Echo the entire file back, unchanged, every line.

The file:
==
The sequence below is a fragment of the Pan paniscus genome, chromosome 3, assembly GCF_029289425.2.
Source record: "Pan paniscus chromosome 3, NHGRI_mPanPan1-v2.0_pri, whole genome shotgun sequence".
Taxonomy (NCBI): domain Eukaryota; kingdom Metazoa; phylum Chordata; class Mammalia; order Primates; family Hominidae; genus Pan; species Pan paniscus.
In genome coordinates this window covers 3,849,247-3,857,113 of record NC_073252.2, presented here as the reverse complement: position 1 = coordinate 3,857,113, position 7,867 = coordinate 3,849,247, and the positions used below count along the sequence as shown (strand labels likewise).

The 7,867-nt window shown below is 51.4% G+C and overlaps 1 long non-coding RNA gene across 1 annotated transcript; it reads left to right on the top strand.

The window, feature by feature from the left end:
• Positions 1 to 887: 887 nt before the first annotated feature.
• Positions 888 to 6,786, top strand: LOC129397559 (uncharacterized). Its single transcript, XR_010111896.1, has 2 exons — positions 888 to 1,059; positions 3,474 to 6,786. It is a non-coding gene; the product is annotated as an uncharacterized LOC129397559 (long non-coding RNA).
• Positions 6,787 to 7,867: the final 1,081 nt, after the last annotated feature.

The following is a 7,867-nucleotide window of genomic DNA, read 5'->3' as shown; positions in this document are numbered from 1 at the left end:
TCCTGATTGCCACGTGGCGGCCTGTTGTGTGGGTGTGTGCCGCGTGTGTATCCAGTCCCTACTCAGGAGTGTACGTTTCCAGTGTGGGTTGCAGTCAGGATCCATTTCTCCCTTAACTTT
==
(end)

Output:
The sequence below is a fragment of the Pan paniscus genome, chromosome 3, assembly GCF_029289425.2.
Source record: "Pan paniscus chromosome 3, NHGRI_mPanPan1-v2.0_pri, whole genome shotgun sequence".
Taxonomy (NCBI): domain Eukaryota; kingdom Metazoa; phylum Chordata; class Mammalia; order Primates; family Hominidae; genus Pan; species Pan paniscus.
In genome coordinates this window covers 3,849,247-3,857,113 of record NC_073252.2, presented here as the reverse complement: position 1 = coordinate 3,857,113, position 7,867 = coordinate 3,849,247, and the positions used below count along the sequence as shown (strand labels likewise).

The 7,867-nt window shown below is 51.4% G+C and overlaps 1 long non-coding RNA gene across 1 annotated transcript; it reads left to right on the top strand.

The window, feature by feature from the left end:
• Positions 1 to 887: 887 nt before the first annotated feature.
• Positions 888 to 6,786, top strand: LOC129397559 (uncharacterized). Its single transcript, XR_010111896.1, has 2 exons — positions 888 to 1,059; positions 3,474 to 6,786. It is a non-coding gene; the product is annotated as an uncharacterized LOC129397559 (long non-coding RNA).
• Positions 6,787 to 7,867: the final 1,081 nt, after the last annotated feature.

The following is a 7,867-nucleotide window of genomic DNA, read 5'->3' as shown; positions in this document are numbered from 1 at the left end:
TCCTGATTGCCACGTGGCGGCCTGTTGTGTGGGTGTGTGCCGCGTGTGTATCCAGTCCCTACTCAGGAGTGTACGTTTCCAGTGTGGGTTGCAGTCAGGATCCATTTCTCCCTTAACTTT